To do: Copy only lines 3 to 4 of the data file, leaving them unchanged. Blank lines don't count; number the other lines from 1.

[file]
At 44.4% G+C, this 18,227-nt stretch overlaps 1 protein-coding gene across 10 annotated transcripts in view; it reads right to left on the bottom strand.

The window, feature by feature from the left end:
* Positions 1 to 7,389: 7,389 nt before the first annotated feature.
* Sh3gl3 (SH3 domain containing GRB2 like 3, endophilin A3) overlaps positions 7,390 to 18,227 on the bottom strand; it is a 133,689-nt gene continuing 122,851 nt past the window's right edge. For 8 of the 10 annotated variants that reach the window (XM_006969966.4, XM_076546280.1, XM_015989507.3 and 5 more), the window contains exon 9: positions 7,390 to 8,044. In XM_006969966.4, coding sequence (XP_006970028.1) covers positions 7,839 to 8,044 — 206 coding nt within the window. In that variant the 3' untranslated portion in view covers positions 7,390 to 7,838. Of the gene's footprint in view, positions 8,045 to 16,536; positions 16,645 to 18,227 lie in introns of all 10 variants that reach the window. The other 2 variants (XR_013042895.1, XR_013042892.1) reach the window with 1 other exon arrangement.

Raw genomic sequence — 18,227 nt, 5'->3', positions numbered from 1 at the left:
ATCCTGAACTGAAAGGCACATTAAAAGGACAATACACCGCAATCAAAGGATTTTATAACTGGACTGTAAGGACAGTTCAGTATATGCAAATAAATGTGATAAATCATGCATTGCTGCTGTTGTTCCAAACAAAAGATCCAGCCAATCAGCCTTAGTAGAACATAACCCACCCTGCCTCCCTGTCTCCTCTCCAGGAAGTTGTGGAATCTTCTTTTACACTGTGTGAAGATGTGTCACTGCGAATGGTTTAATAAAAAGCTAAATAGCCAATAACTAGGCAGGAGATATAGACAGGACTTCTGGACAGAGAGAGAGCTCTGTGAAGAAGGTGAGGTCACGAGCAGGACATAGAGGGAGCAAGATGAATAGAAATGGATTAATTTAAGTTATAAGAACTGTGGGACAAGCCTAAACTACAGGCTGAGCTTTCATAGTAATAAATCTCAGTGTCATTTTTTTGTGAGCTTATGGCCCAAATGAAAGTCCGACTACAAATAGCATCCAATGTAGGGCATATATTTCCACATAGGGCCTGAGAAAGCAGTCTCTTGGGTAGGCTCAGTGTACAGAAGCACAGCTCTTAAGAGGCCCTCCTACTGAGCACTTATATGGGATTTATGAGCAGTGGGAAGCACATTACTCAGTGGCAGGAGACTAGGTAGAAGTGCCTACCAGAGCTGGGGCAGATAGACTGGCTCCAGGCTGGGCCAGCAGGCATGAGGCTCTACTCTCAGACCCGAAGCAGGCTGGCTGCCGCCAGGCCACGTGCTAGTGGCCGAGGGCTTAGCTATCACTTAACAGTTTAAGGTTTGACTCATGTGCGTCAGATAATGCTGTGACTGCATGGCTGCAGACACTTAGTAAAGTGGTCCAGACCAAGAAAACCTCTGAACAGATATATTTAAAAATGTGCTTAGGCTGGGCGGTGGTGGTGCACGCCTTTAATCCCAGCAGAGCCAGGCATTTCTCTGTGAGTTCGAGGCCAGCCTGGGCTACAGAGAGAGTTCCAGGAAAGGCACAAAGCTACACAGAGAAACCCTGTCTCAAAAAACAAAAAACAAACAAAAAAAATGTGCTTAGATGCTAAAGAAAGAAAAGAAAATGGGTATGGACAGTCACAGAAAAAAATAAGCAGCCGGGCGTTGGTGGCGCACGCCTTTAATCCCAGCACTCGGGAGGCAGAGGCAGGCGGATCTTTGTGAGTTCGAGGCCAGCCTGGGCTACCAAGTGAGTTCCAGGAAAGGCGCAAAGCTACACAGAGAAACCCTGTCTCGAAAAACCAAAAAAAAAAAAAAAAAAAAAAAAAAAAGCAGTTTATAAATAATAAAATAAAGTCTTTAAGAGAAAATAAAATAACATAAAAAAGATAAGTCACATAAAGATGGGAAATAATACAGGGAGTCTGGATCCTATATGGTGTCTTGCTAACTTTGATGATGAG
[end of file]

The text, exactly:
* Positions 1 to 7,389: 7,389 nt before the first annotated feature.
* Sh3gl3 (SH3 domain containing GRB2 like 3, endophilin A3) overlaps positions 7,390 to 18,227 on the bottom strand; it is a 133,689-nt gene continuing 122,851 nt past the window's right edge. For 8 of the 10 annotated variants that reach the window (XM_006969966.4, XM_076546280.1, XM_015989507.3 and 5 more), the window contains exon 9: positions 7,390 to 8,044. In XM_006969966.4, coding sequence (XP_006970028.1) covers positions 7,839 to 8,044 — 206 coding nt within the window. In that variant the 3' untranslated portion in view covers positions 7,390 to 7,838. Of the gene's footprint in view, positions 8,045 to 16,536; positions 16,645 to 18,227 lie in introns of all 10 variants that reach the window. The other 2 variants (XR_013042895.1, XR_013042892.1) reach the window with 1 other exon arrangement.